The Sound of Science

There are many ways to “experience” scientific data. We see numbers portrayed in charts, arranged in graphs, and transcribed onto maps. These data-sharing methods may provoke emotion in some, such as wonder, excitement, or even confusion. Others may be left staring at a chart and wondering, “Why does this matter?”

The fifth-grade class at Mt. Eccles Elementary School discovered a new way to experience research and tell a story through data: sonification! 

Data sonification transforms data points into sound. Surprisingly, sonification isn’t new. We are familiar with using sound to transfer information in the form of clocks in which every tick is a second, and a chime is an hour. Geiger counters, instruments used for detecting radiation, are another way we interpret information using sound. Recently, researchers have been transcribing their data points into musical notes as a new way to look for patterns and abnormalities in their data sets. Additionally, sonification can aid in accessibility, allowing those who cannot see data to experience it through hearing.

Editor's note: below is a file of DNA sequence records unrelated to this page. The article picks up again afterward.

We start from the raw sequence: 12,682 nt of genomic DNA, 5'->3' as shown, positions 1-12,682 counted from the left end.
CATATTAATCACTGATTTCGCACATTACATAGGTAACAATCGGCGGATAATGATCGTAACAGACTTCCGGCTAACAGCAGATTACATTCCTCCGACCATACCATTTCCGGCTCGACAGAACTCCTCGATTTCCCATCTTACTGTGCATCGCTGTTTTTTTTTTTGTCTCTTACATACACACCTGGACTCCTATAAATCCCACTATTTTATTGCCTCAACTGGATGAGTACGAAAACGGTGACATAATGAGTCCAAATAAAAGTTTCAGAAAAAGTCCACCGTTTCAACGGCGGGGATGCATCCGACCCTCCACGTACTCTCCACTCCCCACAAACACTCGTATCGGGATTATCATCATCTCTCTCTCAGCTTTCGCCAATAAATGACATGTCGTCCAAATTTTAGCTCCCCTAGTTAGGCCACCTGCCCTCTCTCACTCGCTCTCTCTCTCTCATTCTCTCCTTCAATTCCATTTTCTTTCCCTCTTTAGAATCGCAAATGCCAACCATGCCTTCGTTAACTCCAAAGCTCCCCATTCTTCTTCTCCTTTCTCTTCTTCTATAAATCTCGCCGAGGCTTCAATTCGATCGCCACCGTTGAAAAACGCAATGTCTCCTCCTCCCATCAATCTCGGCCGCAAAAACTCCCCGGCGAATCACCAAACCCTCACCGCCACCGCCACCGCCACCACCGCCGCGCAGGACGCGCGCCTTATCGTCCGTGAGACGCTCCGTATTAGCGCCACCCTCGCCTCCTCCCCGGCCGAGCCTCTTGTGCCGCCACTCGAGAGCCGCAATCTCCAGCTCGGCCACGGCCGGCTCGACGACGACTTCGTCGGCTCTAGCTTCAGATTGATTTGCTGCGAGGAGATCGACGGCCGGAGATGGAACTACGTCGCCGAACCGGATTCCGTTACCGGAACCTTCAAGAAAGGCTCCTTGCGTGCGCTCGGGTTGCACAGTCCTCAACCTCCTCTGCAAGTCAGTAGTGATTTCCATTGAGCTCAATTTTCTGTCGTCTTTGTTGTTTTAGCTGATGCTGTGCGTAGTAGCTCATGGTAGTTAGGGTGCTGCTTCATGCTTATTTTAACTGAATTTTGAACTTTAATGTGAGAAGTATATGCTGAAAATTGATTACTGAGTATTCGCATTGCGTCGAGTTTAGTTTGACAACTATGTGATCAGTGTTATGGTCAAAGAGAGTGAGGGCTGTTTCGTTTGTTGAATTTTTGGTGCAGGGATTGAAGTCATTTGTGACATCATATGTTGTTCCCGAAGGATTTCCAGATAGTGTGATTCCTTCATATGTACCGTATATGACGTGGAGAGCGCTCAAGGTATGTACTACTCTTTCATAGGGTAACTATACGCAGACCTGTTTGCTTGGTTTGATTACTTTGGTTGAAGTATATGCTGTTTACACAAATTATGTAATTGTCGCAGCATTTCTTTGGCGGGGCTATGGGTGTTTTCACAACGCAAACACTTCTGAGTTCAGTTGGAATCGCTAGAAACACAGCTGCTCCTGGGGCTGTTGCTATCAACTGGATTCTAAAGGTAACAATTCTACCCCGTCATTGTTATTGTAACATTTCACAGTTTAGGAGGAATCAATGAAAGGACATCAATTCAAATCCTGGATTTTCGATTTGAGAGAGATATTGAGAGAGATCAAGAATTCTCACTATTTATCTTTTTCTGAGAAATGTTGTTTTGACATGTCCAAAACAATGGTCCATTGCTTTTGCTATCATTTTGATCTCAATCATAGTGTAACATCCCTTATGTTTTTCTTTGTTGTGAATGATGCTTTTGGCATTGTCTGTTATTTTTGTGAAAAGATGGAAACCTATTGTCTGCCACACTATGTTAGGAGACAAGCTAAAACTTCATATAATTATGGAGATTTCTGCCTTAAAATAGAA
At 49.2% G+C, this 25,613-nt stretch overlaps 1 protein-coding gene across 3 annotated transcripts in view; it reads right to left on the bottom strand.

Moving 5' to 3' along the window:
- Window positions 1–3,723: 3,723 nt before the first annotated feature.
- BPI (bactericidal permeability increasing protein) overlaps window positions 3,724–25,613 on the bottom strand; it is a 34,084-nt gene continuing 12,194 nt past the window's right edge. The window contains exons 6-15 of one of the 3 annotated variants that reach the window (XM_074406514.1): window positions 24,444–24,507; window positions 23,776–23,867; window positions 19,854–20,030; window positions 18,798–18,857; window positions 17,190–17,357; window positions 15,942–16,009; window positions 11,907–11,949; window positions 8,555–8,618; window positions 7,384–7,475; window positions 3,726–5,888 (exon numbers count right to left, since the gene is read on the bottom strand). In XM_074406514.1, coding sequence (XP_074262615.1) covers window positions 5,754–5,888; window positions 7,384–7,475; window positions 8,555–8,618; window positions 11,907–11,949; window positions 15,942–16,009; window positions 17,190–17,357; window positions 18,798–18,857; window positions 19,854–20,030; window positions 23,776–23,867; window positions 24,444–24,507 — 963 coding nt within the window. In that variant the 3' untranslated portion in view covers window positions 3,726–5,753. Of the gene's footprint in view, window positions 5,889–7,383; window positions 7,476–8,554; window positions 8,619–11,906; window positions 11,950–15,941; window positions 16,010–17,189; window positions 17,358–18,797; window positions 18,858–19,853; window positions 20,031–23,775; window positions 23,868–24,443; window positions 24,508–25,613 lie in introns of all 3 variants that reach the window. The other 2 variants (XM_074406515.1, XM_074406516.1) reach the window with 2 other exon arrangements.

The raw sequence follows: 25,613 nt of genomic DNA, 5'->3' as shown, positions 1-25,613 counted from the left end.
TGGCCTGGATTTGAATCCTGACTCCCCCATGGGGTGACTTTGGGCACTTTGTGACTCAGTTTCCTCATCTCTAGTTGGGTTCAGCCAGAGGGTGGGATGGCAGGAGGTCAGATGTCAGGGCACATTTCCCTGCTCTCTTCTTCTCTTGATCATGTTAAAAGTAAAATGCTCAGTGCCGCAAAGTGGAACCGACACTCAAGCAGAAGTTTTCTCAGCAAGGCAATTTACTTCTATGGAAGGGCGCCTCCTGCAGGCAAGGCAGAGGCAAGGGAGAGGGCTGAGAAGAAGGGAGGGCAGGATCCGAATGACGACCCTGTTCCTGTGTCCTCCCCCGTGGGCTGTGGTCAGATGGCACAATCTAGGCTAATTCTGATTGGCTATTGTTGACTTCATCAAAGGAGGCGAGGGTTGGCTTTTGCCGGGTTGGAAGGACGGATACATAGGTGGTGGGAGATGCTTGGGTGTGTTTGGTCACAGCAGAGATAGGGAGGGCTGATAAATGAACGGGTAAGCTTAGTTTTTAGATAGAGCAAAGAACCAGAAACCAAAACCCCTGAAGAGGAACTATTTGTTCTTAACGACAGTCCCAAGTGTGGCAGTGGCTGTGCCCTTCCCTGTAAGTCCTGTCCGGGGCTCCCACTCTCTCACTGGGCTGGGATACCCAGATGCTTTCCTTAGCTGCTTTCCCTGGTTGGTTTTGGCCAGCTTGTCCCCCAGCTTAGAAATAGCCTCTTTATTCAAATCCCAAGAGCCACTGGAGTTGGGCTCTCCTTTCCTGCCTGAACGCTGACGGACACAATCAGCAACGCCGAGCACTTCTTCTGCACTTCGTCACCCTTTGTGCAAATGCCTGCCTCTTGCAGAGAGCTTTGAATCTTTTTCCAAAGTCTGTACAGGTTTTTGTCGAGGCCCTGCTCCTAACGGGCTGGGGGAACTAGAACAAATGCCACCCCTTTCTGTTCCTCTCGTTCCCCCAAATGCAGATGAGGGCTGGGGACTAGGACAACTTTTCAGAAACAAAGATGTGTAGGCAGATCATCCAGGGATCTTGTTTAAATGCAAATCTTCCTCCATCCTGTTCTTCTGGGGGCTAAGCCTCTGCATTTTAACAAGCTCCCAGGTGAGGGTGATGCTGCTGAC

Sonification can also be used to evoke emotion and elicit curiosity and interest. Fifth-grade students were asked, “What does a melting glacier sound like?” They received a data set representing glacial mass, freshwater influx, and changing sea levels from 1956 to 2017. Using a computer program, TwoTone, students set the data to music. The data set was uploaded, and each data point was assigned a corresponding musical note. While scientists try not to personify or emotionalize their data through sonification, the fifth graders had artistic liberties to use musical variables to tell a story about the data set. Students experimented with different instruments, tempos, and musical keys to convey emotions. In their finished pieces, you can hear how the notes get higher pitched as the glacial mass decreases. 

Below are the finished songs from two of the students. What emotions do these glacial songs evoke in you?